Light bounces from an image to your eye, and is interpreted by your brain.
oldskool photography / Unsplash
Sometimes photographic images are not able to capture and accurately represent science – especially at very tiny scales. This is where scientific visualisation comes in.
Do you know this downy woodpecker?
By looking closely at traits like wing feathers and spot patterns, a computer scientist trained an algorithm to recognize individual woodpeckers.
Children play between tents at a Turkish Red Crescent camp in Syria, May 2018.
Social media can act as the engine room for public engagement with refugees, allowing people to move beyond 'I should do something' to 'I will take action'.
Some argue that news coverage of shootings is too sanitized.
According to a photojournalism expert, there can be a relationship between exposure to grisly images and activism. But there are also ethical considerations to be made.
Two lenses are better than one.
Pokemon Go brought augmented reality to people's attention, but dual camera smartphones will make it much more useful for the future.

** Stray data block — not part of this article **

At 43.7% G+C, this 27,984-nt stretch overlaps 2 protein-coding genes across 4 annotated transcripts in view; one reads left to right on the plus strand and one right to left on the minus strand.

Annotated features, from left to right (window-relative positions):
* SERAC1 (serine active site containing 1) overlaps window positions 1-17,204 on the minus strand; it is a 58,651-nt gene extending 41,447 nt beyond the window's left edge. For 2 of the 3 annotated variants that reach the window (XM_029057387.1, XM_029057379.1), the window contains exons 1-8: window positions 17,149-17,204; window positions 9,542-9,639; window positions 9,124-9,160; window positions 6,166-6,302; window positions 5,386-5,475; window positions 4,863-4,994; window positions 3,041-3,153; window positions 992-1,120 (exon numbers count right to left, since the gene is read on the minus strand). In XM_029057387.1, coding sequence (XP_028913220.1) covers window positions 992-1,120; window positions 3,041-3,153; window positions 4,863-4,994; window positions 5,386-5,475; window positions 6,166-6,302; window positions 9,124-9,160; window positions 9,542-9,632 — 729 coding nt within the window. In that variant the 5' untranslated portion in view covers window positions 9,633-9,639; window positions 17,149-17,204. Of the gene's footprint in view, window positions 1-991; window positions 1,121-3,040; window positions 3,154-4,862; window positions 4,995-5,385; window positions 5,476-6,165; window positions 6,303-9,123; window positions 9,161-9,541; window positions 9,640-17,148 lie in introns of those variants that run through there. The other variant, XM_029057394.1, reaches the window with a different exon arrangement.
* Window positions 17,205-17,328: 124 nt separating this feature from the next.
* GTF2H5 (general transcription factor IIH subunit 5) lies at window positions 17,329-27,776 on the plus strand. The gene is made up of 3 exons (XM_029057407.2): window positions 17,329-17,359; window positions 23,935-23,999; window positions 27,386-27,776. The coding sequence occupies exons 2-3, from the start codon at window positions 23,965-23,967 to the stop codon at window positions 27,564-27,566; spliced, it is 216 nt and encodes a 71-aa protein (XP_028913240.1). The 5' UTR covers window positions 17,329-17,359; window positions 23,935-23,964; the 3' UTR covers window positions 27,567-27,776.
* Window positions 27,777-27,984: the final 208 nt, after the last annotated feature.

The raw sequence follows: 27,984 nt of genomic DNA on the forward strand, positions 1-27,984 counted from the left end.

One thing bursts out of another. Christine Brooke-Rose, in A Grammar of Metaphor (1958), called it the genitive link. When Ballarat regional poet Nathan Curnow begins his poem The Lighthouse with, nuns…
Famous face: but who owns it?
How to make a killing from famous faces.
The electronic band STS9 is known for having intoxicating light shows accompany their live performances.
Why do certain songs and colors make us feel a certain way?
I can tell this has been ‘shopped, on account of the pixels.
Faking photographs is not a new phenomenon. The Cottingley Fairies seemed convincing to some in 1917, just as the images recently broadcast on Russian television, purporting to be satellite images showing…
School-age teenagers are developing their own strategies to deal with exposure to sexualised and raunchy imagery, a new study…